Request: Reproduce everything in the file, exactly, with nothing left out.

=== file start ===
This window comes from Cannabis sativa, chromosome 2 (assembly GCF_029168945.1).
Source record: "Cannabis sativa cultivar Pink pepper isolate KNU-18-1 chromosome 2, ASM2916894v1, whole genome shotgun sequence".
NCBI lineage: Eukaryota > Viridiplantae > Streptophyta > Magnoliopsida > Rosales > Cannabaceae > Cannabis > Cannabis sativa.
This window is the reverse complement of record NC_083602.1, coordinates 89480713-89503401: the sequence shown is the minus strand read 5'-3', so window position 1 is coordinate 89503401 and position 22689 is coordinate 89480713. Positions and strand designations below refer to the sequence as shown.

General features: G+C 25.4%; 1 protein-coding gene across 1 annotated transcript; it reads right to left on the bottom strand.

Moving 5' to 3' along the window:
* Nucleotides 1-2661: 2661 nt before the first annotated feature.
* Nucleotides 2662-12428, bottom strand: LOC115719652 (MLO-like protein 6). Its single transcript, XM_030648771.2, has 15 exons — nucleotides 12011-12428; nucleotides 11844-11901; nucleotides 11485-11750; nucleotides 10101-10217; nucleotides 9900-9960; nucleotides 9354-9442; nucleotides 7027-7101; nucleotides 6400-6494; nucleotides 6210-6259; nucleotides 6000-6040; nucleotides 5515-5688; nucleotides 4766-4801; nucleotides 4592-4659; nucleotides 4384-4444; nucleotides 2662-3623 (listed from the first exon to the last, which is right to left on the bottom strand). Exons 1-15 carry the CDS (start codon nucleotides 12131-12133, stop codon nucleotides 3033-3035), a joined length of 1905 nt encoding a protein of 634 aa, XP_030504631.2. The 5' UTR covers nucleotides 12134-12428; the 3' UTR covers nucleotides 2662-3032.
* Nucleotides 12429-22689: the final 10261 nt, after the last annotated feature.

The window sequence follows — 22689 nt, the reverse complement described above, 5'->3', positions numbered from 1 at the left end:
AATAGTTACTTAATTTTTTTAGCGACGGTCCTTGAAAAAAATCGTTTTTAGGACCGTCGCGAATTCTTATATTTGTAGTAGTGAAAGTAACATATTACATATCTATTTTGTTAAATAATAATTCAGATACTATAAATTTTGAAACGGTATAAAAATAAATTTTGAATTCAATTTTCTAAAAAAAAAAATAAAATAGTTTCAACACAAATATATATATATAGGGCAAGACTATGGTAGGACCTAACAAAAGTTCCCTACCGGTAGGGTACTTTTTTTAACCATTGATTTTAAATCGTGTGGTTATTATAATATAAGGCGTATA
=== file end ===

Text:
This window comes from Cannabis sativa, chromosome 2 (assembly GCF_029168945.1).
Source record: "Cannabis sativa cultivar Pink pepper isolate KNU-18-1 chromosome 2, ASM2916894v1, whole genome shotgun sequence".
NCBI lineage: Eukaryota > Viridiplantae > Streptophyta > Magnoliopsida > Rosales > Cannabaceae > Cannabis > Cannabis sativa.
This window is the reverse complement of record NC_083602.1, coordinates 89480713-89503401: the sequence shown is the minus strand read 5'-3', so window position 1 is coordinate 89503401 and position 22689 is coordinate 89480713. Positions and strand designations below refer to the sequence as shown.

General features: G+C 25.4%; 1 protein-coding gene across 1 annotated transcript; it reads right to left on the bottom strand.

Moving 5' to 3' along the window:
* Nucleotides 1-2661: 2661 nt before the first annotated feature.
* Nucleotides 2662-12428, bottom strand: LOC115719652 (MLO-like protein 6). Its single transcript, XM_030648771.2, has 15 exons — nucleotides 12011-12428; nucleotides 11844-11901; nucleotides 11485-11750; nucleotides 10101-10217; nucleotides 9900-9960; nucleotides 9354-9442; nucleotides 7027-7101; nucleotides 6400-6494; nucleotides 6210-6259; nucleotides 6000-6040; nucleotides 5515-5688; nucleotides 4766-4801; nucleotides 4592-4659; nucleotides 4384-4444; nucleotides 2662-3623 (listed from the first exon to the last, which is right to left on the bottom strand). Exons 1-15 carry the CDS (start codon nucleotides 12131-12133, stop codon nucleotides 3033-3035), a joined length of 1905 nt encoding a protein of 634 aa, XP_030504631.2. The 5' UTR covers nucleotides 12134-12428; the 3' UTR covers nucleotides 2662-3032.
* Nucleotides 12429-22689: the final 10261 nt, after the last annotated feature.

The window sequence follows — 22689 nt, the reverse complement described above, 5'->3', positions numbered from 1 at the left end:
AATAGTTACTTAATTTTTTTAGCGACGGTCCTTGAAAAAAATCGTTTTTAGGACCGTCGCGAATTCTTATATTTGTAGTAGTGAAAGTAACATATTACATATCTATTTTGTTAAATAATAATTCAGATACTATAAATTTTGAAACGGTATAAAAATAAATTTTGAATTCAATTTTCTAAAAAAAAAAATAAAATAGTTTCAACACAAATATATATATATAGGGCAAGACTATGGTAGGACCTAACAAAAGTTCCCTACCGGTAGGGTACTTTTTTTAACCATTGATTTTAAATCGTGTGGTTATTATAATATAAGGCGTATA